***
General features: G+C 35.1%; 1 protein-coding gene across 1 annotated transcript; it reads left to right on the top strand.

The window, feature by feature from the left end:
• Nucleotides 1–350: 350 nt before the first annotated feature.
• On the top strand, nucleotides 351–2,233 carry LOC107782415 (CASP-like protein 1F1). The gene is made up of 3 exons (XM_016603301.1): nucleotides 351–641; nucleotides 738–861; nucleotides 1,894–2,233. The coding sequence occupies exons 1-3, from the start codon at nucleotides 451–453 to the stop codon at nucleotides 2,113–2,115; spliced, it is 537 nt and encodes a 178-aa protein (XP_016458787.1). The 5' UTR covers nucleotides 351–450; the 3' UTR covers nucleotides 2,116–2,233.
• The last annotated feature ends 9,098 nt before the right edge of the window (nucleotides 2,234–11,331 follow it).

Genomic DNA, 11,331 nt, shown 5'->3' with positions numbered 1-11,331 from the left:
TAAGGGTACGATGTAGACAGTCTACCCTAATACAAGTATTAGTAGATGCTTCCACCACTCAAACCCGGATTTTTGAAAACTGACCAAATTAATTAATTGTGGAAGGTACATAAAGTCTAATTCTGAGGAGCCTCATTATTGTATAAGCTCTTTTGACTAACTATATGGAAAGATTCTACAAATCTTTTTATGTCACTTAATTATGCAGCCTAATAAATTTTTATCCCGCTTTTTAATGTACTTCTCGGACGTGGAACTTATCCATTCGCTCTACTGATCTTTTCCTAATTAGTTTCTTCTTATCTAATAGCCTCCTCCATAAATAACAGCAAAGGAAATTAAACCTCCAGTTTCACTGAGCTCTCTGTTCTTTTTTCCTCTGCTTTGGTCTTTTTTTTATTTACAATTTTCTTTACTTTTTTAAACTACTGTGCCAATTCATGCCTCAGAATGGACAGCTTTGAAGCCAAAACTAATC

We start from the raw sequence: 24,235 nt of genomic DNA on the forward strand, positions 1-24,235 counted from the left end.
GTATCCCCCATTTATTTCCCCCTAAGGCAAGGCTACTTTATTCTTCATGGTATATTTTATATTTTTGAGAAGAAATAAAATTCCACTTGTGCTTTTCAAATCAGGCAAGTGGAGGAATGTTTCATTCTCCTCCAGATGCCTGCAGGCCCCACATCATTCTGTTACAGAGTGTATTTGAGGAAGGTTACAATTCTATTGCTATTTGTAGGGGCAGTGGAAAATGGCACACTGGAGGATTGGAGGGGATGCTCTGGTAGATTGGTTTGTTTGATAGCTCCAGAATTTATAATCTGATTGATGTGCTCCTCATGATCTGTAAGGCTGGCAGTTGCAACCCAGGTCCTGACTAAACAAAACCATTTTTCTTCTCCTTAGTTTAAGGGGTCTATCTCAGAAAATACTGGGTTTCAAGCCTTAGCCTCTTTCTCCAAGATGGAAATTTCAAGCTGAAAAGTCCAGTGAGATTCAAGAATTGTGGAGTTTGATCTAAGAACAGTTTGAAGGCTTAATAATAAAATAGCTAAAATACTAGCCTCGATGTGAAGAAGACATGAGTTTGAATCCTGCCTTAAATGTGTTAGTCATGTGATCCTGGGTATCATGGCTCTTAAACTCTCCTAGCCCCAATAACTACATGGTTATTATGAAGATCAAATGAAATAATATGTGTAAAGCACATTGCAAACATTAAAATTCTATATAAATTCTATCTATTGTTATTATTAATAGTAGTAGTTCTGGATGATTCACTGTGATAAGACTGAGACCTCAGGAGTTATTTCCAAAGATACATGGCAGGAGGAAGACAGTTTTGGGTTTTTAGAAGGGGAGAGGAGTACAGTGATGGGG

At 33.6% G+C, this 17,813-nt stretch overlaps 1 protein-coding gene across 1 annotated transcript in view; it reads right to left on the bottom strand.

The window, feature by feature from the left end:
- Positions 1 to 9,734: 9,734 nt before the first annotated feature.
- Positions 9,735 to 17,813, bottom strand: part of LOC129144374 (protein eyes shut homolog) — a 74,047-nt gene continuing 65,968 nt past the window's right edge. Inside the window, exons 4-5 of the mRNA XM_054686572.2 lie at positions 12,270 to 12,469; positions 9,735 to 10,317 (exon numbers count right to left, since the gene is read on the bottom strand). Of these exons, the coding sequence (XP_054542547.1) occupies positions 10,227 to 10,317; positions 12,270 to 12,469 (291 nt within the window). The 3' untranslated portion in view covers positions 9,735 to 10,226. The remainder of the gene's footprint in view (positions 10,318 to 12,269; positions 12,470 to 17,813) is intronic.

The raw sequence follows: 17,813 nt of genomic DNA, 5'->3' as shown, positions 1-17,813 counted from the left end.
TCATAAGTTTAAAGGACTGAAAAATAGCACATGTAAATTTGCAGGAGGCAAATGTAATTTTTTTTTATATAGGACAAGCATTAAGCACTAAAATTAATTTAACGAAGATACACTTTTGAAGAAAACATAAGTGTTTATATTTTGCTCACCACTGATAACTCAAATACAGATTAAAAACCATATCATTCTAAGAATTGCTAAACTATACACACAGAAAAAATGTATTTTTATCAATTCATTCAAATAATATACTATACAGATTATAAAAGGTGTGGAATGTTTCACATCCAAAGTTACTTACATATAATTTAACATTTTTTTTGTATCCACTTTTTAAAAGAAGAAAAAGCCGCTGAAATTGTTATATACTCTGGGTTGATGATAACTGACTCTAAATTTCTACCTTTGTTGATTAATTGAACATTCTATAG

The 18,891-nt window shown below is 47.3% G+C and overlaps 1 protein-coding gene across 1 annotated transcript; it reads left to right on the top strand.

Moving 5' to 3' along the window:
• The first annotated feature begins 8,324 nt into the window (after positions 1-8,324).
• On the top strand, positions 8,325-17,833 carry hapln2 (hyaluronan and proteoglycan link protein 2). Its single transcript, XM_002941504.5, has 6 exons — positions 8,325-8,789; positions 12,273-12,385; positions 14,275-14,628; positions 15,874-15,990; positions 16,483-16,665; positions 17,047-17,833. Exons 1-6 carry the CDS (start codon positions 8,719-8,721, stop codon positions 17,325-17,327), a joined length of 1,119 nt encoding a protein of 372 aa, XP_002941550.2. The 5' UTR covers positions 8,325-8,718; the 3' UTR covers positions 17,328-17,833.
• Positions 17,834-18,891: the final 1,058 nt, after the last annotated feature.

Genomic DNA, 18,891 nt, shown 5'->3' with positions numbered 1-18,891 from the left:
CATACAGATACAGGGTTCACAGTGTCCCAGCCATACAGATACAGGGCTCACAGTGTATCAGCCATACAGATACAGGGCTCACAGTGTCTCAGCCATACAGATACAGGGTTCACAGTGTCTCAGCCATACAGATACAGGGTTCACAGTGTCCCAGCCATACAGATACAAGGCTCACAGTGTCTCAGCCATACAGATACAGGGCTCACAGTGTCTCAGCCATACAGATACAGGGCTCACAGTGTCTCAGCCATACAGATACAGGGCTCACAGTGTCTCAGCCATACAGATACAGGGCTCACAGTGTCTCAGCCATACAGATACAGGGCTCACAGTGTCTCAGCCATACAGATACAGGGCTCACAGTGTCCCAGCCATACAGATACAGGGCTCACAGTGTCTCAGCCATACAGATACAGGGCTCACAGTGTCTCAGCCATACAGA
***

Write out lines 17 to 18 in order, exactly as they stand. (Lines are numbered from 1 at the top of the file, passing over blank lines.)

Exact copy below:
Moving 5' to 3' along the window:
• The first annotated feature begins 8,324 nt into the window (after positions 1-8,324).